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John R. Christy, William B. Norris, and Kevin P. Gallo
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John R. Christy, William B. Norris, and Richard T. McNider


Surface temperatures have been observed in East Africa for more than 100 yr, but heretofore have not been subject to a rigorous climate analysis. To pursue this goal monthly averages of maximum (T Max), minimum (T Min), and mean (T Mean) temperatures were obtained for Kenya and Tanzania from several sources. After the data were organized into time series for specific sites (60 in Kenya and 58 in Tanzania), the series were adjusted for break points and merged into individual gridcell squares of 1.25°, 2.5°, and 5.0°.

Results for the most data-rich 5° cell, which includes Nairobi, Mount Kilimanjaro, and Mount Kenya, indicate that since 1905, and even recently, the trend of T Max is not significantly different from zero. However, T Min results suggest an accelerating temperature rise.

Uncertainty estimates indicate that the trend of the difference time series (T MaxT Min) is significantly less than zero for 1946–2004, the period with the highest density of observations. This trend difference continues in the most recent period (1979–2004), in contrast with findings in recent periods for global datasets, which generally have sparse coverage of East Africa.

The differences between T Max and T Min trends, especially recently, may reflect a response to complex changes in the boundary layer dynamics; T Max represents the significantly greater daytime vertical connection to the deep atmosphere, whereas T Min often represents only a shallow layer whose temperature is more dependent on the turbulent state than on the temperature aloft.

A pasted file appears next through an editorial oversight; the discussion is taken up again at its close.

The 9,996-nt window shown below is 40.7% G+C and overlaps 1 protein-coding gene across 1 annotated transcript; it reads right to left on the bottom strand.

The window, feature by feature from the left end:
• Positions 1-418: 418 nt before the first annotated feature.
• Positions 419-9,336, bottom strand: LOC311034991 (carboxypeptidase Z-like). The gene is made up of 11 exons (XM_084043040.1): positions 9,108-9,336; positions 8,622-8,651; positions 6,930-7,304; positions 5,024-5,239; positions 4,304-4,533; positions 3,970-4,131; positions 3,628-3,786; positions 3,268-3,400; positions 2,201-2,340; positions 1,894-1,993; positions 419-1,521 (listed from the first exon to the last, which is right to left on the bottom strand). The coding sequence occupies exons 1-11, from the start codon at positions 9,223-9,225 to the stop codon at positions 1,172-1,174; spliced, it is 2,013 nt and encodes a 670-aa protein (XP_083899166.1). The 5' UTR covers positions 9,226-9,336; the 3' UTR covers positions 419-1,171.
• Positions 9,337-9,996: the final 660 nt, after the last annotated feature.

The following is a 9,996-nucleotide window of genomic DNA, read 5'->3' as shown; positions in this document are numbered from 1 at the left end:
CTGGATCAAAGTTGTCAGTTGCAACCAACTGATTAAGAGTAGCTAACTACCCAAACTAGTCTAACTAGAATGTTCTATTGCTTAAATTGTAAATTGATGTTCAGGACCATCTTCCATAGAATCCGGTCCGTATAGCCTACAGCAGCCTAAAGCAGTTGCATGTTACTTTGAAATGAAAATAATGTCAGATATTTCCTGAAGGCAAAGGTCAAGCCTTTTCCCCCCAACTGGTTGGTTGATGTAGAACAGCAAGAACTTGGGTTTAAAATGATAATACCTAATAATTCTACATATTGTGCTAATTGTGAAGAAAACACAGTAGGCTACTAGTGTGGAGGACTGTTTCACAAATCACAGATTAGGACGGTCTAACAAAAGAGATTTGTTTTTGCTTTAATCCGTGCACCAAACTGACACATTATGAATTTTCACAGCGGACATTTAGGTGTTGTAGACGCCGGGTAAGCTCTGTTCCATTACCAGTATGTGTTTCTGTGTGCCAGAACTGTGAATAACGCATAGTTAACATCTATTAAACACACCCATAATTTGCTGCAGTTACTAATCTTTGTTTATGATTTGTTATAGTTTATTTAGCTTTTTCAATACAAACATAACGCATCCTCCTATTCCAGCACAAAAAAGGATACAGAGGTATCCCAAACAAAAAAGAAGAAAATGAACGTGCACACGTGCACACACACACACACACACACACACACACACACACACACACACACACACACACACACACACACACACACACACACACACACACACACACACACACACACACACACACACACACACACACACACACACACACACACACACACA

Because the turbulent state in the stable boundary layer is highly dependent on local land use and perhaps locally produced aerosols, the significant human development of the surface may be responsible for the rising T Min while having little impact on T Max in East Africa. This indicates that time series of T Max and T Min should become separate variables in the study of long-term changes.

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John R. Christy, William B. Norris, Kelly Redmond, and Kevin P. Gallo


A procedure is described to construct time series of regional surface temperatures and is then applied to interior central California stations to test the hypothesis that century-scale trend differences between irrigated and nonirrigated regions may be identified. The procedure requires documentation of every point in time at which a discontinuity in a station record may have occurred through (a) the examination of metadata forms (e.g., station moves) and (b) simple statistical tests. From this “homogeneous segments” of temperature records for each station are defined. Biases are determined for each segment relative to all others through a method employing mathematical graph theory. The debiased segments are then merged, forming a complete regional time series. Time series of daily maximum and minimum temperatures for stations in the irrigated San Joaquin Valley (Valley) and nearby nonirrigated Sierra Nevada (Sierra) were generated for 1910–2003. Results show that twentieth-century Valley minimum temperatures are warming at a highly significant rate in all seasons, being greatest in summer and fall (> +0.25°C decade−1). The Valley trend of annual mean temperatures is +0.07° ± 0.07°C decade−1. Sierra summer and fall minimum temperatures appear to be cooling, but at a less significant rate, while the trend of annual mean Sierra temperatures is an unremarkable −0.02° ± 0.10°C decade−1. A working hypothesis is that the relative positive trends in Valley minus Sierra minima (>0.4°C decade−1 for summer and fall) are related to the altered surface environment brought about by the growth of irrigated agriculture, essentially changing a high-albedo desert into a darker, moister, vegetated plain.

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